“None of us have different colored blood,” Salehi posted on Instagram. “Don’t forget our wonderful unity, and don’t let them create divisions between us in this bloody and miserable heaven.”

Salehi, who is of Bakhtiari ethnic background, has long advocated Iran’s multi-ethnic makeup, encouraging unity among Iranians of different ethnic backgrounds.

“Stand with us, we’ve been with you for years,” Salehi says in his song “Meydoone jang,” which translates to “battlefield.”

“It is not enough to be rebellious, we have revolutionary roots. Arab, Assyrian, Armenian, Turkmen, Massandari, Sistani, Baluch, Talish, Tatar, Azeri, Kurd, Gilaki, Lor, Farsi and Qashqai, we are the unity of the rivers: we are the sea.

Iranian rap artist Toomaj Salehi was arrested last Saturday along with two of his friends.

A few days before his arrest, Salehi posted videos of himself with street protesters on Instagram. Since then, his fans, Iranians in the diaspora, as well as musicians and activists have called for his release.

“A lot of rappers have come out and supported him,” Arfan Pedar, an Iranian rapper, songwriter and activist, told CNN. “Thumaj’s bravery in protesting in the streets encouraged others to get out there and speak out and made people think, ‘If he’s willing to go out there and he’s not afraid, maybe we shouldn’t be.’

Paydar said Salehi had recently shared a message with his trusted friends that he was to be released if he was arrested. “You are proceeding according to my mission. You are my most trusted person,” the message reads.

“The priority is students and workers, you cover all calls for protests, you don’t support any party or group, don’t write much about prisoners if their situation is getting worse and they don’t have a voice. Focus on attack, not defense.”

Security forces arrested several musicians and artists, including two other rappers involved in the protests – Emad Ghavidel from Rasht and Kurdish rapper Saman Yasin from Kermanshah.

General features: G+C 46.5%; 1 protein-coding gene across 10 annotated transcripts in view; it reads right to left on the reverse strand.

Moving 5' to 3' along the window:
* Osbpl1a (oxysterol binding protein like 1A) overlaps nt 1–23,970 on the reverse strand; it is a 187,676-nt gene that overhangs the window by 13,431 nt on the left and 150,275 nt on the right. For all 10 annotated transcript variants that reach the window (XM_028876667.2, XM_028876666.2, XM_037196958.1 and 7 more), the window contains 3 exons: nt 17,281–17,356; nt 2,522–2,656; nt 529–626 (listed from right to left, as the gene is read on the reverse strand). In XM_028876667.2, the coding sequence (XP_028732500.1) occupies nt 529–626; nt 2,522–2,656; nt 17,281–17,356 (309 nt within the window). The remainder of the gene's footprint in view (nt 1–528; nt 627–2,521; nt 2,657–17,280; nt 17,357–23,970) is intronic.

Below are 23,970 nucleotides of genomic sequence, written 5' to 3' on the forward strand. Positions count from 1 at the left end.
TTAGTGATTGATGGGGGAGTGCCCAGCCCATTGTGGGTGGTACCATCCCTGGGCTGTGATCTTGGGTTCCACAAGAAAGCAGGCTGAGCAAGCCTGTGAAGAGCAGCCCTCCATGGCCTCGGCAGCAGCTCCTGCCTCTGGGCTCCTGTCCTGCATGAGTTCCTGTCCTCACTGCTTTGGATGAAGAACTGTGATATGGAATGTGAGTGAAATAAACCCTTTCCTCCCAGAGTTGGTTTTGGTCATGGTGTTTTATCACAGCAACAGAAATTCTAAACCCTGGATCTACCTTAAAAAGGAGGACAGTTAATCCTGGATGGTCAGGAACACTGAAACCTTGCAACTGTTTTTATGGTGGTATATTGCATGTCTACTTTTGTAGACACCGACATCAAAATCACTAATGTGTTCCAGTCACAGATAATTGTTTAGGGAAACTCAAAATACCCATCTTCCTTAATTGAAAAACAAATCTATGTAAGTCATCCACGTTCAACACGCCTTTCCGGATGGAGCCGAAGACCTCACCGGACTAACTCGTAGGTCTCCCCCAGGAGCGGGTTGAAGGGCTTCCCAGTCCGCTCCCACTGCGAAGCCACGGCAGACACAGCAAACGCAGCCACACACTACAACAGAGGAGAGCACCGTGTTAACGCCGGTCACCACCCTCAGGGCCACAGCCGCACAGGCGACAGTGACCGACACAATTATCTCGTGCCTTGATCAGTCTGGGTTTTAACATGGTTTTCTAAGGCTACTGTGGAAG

Ghavidel was released on bond and described in an Instagram post how he was tortured and had his teeth knocked out. According to Hengaw, a Kurdish human rights organization in Norway, Yasin suffered severe mental and physical torture during his detention and was accused of a crime punishable by death in a sham trial.

“Tumaj’s mother is a political prisoner,” Salehi’s uncle, who lives in Germany, told CNN. “She died a long time ago… If my sister was still alive, she would have become the voice of Toomaj. I am the voice of Toomaj. Like many people on the street. [in Iran] Toumaj’s voice.”

Protesters across Iran have rallied around a range of grievances with the regime since Mahsa Amini died in custody. Meanwhile, Iranian authorities have stepped up efforts to end the insurgency. State news agency IRNA reported last week that around 1,000 people in Tehran province have been accused of joining the protests.

Ali al-Qazi Mehr, chief justice of Tehran province, was quoted by IRNA as saying that the trial of the accused would be heard in public in the coming days.

Iranian media said last weekend that the trial of several demonstrators had begun the previous week.


Also Read :  Great Barrier Reef should be placed on the 'in danger' list, UN-backed report shows

Leave a Reply

Your email address will not be published.

Related Articles

Back to top button